Help's on the way with construction of new fire station

Annapolis Neck has endured long emergency-response times


One Sunday last summer, Dave Humphreys was walking to the community pier after dark to clean his sailboat when his right arm started to hurt. The pain stabbed upward into his shoulder. Then it grabbed his chest.

He drove the half-mile to his home on the Annapolis Neck Peninsula, wondering how best to break the news to his wife, Gitta Humphreys. He settled on: "I'm having a heart attack."

Gitta Humphreys called 911. And the ambulance arrived - about 20 minutes later.

Living on the lower peninsula has meant relying on emergency vehicles from Annapolis to get through traffic on Forest Drive, then wind down Bay Ridge Road. That trek regularly exceeds the national average response time of four minutes, depending on traffic and the time of day, according to the city Fire Department. The county pays the city - $681,000 this year - for its services.

But today, after nearly 40 years of inhospitable county budgets and community pleas, county officials are to break ground for a $4.5 million Fire Department station at Bay Ridge and Arundel on the Bay roads.

The 11,000-square-foot station, expected to open in late 2008, will be staffed by a mix of five firefighters and paramedics. Located on 2 acres acquired in 1978, the firehouse will feature three drive-through bays, a commercial kitchen, a physical training room, and separate quarters for paramedics, firefighters and officers, all about a mile from the Humphreyses' house.

Dave Humphreys, 64, said he was lucky. His wife called their neighbor, a nurse, after dialing 911. An aspirin held Humphreys over until the ambulance arrived and shuttled him to Anne Arundel Medical Center.

"The services have been needed for a long time, and they are exacerbated by the tremendous increase in traffic. The [EMTs] that came were great. I know the constraints they have to deal with," said Humphreys, a transportation and traffic engineer.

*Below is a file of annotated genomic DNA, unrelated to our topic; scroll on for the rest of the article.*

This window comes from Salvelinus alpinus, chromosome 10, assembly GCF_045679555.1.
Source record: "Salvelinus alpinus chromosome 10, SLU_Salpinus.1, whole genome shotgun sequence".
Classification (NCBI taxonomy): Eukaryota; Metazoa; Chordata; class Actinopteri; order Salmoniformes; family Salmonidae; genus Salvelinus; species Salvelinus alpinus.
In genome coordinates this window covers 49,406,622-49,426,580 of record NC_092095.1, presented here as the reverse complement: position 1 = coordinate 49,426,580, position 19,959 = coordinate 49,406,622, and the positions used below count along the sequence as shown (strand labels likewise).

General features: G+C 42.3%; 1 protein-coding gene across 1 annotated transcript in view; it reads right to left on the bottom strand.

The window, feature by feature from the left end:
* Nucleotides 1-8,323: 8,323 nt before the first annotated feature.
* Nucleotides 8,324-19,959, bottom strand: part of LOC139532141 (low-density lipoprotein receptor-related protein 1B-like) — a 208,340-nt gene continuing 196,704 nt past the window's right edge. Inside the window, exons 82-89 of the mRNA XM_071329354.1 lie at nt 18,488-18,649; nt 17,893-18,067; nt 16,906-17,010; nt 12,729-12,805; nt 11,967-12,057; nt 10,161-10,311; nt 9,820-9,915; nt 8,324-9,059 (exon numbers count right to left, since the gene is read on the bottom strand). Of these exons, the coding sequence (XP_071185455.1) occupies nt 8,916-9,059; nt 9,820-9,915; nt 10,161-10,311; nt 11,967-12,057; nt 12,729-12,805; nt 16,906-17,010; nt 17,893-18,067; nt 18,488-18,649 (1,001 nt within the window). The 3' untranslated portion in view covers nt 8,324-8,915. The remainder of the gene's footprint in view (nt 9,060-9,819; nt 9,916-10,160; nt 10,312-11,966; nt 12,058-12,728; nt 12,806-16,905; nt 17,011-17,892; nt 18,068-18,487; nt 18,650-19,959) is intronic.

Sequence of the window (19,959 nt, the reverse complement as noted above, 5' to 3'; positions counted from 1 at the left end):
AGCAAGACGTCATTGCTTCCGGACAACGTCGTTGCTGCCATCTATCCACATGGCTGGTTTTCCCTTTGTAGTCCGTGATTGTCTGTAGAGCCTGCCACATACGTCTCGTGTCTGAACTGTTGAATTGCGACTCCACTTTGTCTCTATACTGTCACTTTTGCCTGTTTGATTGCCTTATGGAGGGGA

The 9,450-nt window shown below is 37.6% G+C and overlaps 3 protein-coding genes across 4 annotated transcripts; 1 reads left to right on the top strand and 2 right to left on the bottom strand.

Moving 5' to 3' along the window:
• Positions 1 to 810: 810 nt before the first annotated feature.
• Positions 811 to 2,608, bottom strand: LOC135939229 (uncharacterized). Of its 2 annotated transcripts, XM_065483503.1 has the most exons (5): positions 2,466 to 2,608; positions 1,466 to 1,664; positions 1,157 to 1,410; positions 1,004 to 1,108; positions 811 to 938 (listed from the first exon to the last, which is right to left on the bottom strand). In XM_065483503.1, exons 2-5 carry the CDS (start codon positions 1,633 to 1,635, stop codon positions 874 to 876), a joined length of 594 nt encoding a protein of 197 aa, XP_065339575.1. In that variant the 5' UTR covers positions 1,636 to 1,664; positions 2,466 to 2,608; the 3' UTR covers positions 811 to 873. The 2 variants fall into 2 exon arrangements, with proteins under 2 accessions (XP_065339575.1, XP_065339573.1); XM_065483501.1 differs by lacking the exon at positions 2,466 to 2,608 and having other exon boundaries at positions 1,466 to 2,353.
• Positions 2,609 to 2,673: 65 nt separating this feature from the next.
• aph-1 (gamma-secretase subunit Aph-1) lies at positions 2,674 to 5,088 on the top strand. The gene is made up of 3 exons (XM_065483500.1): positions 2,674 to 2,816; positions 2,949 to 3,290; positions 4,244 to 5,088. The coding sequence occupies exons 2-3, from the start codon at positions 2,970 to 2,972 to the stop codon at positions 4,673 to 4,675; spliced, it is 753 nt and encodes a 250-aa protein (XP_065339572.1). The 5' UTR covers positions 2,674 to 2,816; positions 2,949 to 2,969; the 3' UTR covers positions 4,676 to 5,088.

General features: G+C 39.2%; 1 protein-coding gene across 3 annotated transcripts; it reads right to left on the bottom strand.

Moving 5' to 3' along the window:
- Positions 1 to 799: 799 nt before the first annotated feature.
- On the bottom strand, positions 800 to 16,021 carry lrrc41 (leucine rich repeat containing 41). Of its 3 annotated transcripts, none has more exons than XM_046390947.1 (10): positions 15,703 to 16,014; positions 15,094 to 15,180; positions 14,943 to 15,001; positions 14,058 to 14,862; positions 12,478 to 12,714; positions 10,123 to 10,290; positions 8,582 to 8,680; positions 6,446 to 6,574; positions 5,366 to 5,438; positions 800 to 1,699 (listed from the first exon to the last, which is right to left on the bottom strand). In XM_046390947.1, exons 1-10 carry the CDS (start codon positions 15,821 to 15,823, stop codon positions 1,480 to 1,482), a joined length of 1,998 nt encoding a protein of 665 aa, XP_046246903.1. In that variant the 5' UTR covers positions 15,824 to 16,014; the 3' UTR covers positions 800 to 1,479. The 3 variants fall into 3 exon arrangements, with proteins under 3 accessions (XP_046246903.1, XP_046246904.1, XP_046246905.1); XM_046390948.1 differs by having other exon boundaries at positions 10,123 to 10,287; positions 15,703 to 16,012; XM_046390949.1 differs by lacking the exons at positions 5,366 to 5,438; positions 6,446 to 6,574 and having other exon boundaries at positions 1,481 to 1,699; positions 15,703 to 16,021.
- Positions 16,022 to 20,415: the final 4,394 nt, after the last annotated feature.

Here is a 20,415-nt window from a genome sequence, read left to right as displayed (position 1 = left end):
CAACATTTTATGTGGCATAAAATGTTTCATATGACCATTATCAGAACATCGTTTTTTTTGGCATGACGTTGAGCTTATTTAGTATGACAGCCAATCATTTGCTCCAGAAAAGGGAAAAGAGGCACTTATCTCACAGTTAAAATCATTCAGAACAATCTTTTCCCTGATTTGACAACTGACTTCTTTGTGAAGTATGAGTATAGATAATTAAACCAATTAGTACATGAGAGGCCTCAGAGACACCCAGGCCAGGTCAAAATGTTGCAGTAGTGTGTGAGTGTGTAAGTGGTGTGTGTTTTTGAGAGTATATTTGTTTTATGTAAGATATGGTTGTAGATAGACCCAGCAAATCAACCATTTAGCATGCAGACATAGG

The fire station's history spans back decades to the 1960s, and no one knows it better than Bette Applegate, who for 15 years has inundated the county with statistics and petition signatures, spelling out a need for improved emergency services in the lower peninsula.

At least one community leader attended every County Council meeting in 2004, an idea hatched at Applegate's dining room table, to sell the station during open forum.

"They got to know our names, I'll tell you that," said Applegate, who lives just off Edgewood Road, less than a mile from where the station will be built. "I'm really thrilled it's finally happening."

Funding for the station was put in and taken out of the county budget at least a dozen times, until it stuck last year, said County Councilwoman Barbara D. Samorajczyk, who, along with members of the Annapolis Neck Peninsula Federation, was Applegate's chief ally.

"They've pulled the football away so many times," said Samorajczyk, an Annapolis Roads Democrat. "I just want to make sure I see it before I believe it."

Despite discouraging fire station location studies in 2000 and 2002, the first of which placed Annapolis Neck fifth in line for a station, and years of political obstacles, Samorajczyk said, the community made the difference.

The station will benefit Annapolis, too, said Division Chief Stuart McNicol, spokesman for the county Fire Department. The Annapolis Neck station will serve swaths of the city, and the city stations will back up the county, each, in a sense, gaining an additional battalion.

Other parts of the county are also shoring up their emergency services. The West Annapolis Fire Station is scheduled for about $1 million in renovations and additions, and another $1 million in improvements to the Jones Station firehouse in Arnold are expected to be completed within the month.

McNicol also said that about $8 million is budgeted to rebuild the Marley fire station, though a start date has not been scheduled, and that $3.6 million in renovations and additions to Eastport Fire Hall are to begin in the fall.

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